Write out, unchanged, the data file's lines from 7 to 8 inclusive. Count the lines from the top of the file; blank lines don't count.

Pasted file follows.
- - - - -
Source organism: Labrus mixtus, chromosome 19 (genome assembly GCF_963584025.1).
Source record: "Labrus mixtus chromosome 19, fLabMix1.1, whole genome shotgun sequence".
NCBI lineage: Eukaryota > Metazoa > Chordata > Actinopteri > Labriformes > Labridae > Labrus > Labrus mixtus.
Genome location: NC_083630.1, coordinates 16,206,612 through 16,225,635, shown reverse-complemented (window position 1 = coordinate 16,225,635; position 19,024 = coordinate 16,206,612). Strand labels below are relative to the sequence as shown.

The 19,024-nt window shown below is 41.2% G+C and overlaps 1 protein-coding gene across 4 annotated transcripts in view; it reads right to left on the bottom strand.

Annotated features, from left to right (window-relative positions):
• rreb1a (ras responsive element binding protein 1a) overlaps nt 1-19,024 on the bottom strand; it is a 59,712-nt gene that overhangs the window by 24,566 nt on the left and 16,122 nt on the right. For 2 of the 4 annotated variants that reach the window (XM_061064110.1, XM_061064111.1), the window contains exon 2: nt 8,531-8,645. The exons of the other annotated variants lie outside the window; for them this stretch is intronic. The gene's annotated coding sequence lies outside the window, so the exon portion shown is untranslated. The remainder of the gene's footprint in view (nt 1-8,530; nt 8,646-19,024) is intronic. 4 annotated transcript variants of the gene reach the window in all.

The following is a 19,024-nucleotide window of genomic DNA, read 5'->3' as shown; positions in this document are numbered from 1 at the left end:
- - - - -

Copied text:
• rreb1a (ras responsive element binding protein 1a) overlaps nt 1-19,024 on the bottom strand; it is a 59,712-nt gene that overhangs the window by 24,566 nt on the left and 16,122 nt on the right. For 2 of the 4 annotated variants that reach the window (XM_061064110.1, XM_061064111.1), the window contains exon 2: nt 8,531-8,645. The exons of the other annotated variants lie outside the window; for them this stretch is intronic. The gene's annotated coding sequence lies outside the window, so the exon portion shown is untranslated. The remainder of the gene's footprint in view (nt 1-8,530; nt 8,646-19,024) is intronic. 4 annotated transcript variants of the gene reach the window in all.

The following is a 19,024-nucleotide window of genomic DNA, read 5'->3' as shown; positions in this document are numbered from 1 at the left end: